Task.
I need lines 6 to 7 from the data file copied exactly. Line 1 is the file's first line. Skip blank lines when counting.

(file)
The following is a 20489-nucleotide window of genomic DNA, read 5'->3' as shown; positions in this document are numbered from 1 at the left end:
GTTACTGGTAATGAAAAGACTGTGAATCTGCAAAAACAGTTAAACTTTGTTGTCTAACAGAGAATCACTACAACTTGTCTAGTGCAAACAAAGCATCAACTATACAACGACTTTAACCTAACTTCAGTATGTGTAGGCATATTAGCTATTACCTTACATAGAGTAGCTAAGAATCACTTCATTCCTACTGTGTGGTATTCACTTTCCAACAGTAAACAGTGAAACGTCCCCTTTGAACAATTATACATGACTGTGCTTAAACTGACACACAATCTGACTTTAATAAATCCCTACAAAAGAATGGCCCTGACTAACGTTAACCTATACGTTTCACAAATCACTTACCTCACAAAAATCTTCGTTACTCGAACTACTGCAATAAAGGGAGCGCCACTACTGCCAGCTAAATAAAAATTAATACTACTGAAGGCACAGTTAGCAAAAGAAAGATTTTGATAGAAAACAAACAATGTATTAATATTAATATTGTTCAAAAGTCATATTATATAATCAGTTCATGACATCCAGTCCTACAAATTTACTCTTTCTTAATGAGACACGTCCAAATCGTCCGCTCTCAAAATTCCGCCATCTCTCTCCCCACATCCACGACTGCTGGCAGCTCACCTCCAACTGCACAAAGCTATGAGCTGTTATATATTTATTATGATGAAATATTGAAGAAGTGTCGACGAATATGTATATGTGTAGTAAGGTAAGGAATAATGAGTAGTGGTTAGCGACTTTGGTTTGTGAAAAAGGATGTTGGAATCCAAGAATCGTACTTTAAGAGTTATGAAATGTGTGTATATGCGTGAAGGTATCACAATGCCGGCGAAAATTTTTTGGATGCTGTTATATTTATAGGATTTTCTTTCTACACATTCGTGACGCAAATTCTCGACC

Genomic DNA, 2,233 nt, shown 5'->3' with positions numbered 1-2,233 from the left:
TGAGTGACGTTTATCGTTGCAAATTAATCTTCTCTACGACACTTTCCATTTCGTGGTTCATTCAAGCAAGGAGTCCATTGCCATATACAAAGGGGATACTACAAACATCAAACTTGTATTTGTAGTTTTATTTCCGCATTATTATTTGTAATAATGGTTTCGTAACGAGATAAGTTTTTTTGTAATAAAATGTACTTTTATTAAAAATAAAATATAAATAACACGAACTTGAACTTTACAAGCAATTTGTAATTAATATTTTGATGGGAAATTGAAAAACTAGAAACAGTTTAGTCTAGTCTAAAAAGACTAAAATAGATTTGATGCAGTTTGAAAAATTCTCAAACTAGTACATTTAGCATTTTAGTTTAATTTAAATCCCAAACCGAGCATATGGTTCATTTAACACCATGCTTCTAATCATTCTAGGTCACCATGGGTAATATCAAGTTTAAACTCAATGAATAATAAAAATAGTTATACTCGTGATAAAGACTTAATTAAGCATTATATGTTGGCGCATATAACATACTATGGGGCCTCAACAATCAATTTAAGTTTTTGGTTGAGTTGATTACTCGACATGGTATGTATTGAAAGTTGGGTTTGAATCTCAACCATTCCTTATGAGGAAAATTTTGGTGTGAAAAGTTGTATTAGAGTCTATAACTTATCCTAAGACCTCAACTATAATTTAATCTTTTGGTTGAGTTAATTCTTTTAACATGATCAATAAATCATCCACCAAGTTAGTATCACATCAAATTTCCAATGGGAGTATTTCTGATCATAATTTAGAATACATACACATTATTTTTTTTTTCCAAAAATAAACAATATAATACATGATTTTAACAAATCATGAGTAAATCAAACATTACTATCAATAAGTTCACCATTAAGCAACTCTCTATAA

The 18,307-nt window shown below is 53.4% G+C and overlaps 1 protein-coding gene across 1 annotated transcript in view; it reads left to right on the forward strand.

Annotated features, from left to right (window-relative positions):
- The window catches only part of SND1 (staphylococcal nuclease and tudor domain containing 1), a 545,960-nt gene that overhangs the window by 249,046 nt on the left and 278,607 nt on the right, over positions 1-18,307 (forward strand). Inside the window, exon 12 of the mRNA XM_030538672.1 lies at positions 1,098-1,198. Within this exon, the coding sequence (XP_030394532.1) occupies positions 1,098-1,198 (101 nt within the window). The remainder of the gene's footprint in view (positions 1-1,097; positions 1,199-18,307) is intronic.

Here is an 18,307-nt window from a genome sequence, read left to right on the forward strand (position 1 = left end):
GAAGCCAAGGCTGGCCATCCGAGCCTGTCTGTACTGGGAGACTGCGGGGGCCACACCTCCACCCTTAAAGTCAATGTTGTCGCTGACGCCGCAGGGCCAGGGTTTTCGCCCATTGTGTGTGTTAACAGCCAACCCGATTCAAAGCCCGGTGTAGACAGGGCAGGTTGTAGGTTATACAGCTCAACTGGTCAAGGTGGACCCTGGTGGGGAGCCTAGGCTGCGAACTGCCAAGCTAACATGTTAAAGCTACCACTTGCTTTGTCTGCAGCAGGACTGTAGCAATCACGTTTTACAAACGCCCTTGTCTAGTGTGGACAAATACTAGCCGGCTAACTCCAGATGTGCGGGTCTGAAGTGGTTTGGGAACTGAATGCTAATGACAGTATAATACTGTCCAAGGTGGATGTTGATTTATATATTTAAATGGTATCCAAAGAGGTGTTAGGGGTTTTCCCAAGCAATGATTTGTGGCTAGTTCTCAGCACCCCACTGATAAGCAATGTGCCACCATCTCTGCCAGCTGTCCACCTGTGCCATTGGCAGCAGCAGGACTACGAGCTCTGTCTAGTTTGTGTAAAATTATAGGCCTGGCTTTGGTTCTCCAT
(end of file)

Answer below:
Annotated features, from left to right (window-relative positions):
- The window catches only part of SND1 (staphylococcal nuclease and tudor domain containing 1), a 545,960-nt gene that overhangs the window by 249,046 nt on the left and 278,607 nt on the right, over positions 1-18,307 (forward strand). Inside the window, exon 12 of the mRNA XM_030538672.1 lies at positions 1,098-1,198. Within this exon, the coding sequence (XP_030394532.1) occupies positions 1,098-1,198 (101 nt within the window). The remainder of the gene's footprint in view (positions 1-1,097; positions 1,199-18,307) is intronic.